There are quite a few people who are in the habit of doing what your friend does. Not only is this action rude; it is also impolite, unsanitary, and a great turn-off. If he is really your friend, you should be able to tell him straight. If that doesn’t work, try scooping a huge portion of his food, too, next time, to drive home your point. If you don’t have the guts to do this and since he does it every time you eat out together, ask the waiter for a small plate right away and set aside a reasonable portion of your food to give to him for "tasting."

I love to eat and I enjoy dunking doughnuts in my coffee, and pouring all the broth of sinigang on my rice. My friend says it’s impolite, gross, and that it looks like pig feed. I’ve done this all my life and I think it is a part of Filipino culture. What should I do?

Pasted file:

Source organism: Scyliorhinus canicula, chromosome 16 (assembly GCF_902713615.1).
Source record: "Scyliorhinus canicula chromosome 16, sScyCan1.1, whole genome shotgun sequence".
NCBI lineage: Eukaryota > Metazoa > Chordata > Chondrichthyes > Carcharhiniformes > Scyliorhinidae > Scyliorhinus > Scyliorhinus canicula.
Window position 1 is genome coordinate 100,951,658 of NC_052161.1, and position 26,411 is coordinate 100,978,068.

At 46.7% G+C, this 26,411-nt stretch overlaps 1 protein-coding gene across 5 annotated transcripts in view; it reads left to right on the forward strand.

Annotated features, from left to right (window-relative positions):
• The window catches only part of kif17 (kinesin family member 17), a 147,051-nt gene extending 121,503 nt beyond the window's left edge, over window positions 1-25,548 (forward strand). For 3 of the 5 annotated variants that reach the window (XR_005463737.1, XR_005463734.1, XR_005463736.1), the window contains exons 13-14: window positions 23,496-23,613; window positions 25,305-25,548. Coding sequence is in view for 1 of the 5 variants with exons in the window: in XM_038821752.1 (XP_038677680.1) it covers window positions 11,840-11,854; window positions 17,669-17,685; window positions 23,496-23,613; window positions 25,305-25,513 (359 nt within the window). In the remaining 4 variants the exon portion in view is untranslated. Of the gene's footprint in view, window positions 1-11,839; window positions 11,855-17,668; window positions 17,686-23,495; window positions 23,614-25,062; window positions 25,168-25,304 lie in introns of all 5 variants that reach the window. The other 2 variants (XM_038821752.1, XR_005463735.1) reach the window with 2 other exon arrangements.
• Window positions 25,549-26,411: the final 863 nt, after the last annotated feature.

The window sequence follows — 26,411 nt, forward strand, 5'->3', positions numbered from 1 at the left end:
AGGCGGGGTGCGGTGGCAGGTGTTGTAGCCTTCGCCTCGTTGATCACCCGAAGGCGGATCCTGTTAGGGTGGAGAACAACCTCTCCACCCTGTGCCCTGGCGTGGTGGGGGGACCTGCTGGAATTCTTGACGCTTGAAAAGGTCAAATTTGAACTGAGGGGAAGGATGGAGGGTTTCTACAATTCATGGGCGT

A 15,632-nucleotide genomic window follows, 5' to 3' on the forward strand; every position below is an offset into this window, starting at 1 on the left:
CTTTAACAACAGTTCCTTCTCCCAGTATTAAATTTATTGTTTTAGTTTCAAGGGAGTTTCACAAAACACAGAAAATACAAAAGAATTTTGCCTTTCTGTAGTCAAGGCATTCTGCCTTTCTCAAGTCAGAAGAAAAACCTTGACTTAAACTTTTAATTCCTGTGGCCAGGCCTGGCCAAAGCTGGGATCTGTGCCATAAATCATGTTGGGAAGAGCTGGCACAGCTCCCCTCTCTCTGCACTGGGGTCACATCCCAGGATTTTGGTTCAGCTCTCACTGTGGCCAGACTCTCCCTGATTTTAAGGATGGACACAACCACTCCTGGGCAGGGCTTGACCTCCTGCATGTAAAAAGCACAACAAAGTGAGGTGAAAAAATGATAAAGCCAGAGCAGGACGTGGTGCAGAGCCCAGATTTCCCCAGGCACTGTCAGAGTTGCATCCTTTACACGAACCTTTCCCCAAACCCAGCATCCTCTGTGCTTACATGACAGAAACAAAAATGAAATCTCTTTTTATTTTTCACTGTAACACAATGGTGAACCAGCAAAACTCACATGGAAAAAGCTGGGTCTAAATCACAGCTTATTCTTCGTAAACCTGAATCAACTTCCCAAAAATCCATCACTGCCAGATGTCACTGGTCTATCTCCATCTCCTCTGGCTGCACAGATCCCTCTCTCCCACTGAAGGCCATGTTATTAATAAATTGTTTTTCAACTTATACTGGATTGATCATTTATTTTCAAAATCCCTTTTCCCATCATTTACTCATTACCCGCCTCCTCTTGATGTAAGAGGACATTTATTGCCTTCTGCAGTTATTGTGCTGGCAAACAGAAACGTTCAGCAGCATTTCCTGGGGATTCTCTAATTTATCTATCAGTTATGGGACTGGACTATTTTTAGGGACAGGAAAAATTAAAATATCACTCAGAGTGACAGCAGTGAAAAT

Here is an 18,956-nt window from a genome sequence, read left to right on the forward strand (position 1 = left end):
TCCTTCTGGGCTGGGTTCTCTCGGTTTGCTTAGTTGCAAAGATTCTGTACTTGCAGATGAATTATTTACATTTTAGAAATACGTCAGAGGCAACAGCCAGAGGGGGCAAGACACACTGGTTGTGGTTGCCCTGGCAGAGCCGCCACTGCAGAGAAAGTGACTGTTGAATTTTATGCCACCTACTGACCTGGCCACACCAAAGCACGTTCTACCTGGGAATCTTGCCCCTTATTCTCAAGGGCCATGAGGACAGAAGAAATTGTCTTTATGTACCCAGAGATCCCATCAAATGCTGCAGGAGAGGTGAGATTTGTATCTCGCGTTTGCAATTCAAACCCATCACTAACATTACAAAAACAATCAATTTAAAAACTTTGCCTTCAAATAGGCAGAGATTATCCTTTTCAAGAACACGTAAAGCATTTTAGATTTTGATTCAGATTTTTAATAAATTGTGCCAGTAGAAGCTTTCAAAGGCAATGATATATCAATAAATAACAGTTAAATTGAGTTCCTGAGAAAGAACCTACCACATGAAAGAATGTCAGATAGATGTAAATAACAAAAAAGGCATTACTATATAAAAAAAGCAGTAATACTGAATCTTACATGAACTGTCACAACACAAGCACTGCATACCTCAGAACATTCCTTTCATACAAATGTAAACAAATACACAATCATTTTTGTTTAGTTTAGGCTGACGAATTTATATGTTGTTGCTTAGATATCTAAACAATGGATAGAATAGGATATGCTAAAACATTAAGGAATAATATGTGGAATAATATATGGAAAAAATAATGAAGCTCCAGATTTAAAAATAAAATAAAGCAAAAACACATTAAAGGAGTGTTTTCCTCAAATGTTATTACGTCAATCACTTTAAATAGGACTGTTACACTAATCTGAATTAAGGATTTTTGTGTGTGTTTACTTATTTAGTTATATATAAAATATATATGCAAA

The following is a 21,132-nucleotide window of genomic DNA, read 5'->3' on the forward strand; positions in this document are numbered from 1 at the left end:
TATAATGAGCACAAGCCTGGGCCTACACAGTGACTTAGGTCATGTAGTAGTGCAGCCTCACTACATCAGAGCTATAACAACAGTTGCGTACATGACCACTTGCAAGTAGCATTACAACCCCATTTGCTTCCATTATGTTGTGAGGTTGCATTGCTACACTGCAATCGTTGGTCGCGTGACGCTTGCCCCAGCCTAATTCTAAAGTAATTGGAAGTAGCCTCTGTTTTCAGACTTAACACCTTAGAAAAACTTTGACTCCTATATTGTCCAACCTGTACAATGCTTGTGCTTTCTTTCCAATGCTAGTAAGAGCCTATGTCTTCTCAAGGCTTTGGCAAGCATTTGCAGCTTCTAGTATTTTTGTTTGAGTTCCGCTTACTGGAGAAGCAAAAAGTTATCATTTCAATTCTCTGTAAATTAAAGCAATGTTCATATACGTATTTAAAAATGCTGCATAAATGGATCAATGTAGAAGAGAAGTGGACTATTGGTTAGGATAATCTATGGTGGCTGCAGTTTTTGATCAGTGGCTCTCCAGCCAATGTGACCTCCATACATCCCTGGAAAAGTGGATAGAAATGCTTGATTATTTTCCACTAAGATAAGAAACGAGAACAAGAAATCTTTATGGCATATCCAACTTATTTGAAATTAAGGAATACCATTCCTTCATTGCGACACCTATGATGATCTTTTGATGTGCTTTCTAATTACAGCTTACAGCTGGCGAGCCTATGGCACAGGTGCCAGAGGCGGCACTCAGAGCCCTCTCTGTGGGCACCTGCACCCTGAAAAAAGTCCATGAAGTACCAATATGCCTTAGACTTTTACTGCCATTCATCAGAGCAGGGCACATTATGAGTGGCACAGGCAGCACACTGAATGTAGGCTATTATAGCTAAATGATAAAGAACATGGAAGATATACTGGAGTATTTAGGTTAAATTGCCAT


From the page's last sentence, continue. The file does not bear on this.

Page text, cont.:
Dunking and inundating soup or broth on rice is a cultural thing. But it is best to play it safe, especially before people who find such actions deplorable. You can dunk churros in chocolate (that’s the Spanish way), and doughnuts in coffee (only when you are at home or in Dunkin’ Donuts!) Regarding Filipino foods with a lot of sauce or broth, refrain from flooding your plate, making it look like soup. Using your spoon, scoop some sauce or broth only onto that part of the rice that you are about to eat – not the whole plateful. You will enjoy eating more because you will be able to distinguish and savor the different flavors with each bite. If you mix your food all together, your plate will really look like hog feed, and your taste buds will be confused, with flavors overlapping each other. Keep your Filipino urge to mix until the halo-halo dessert!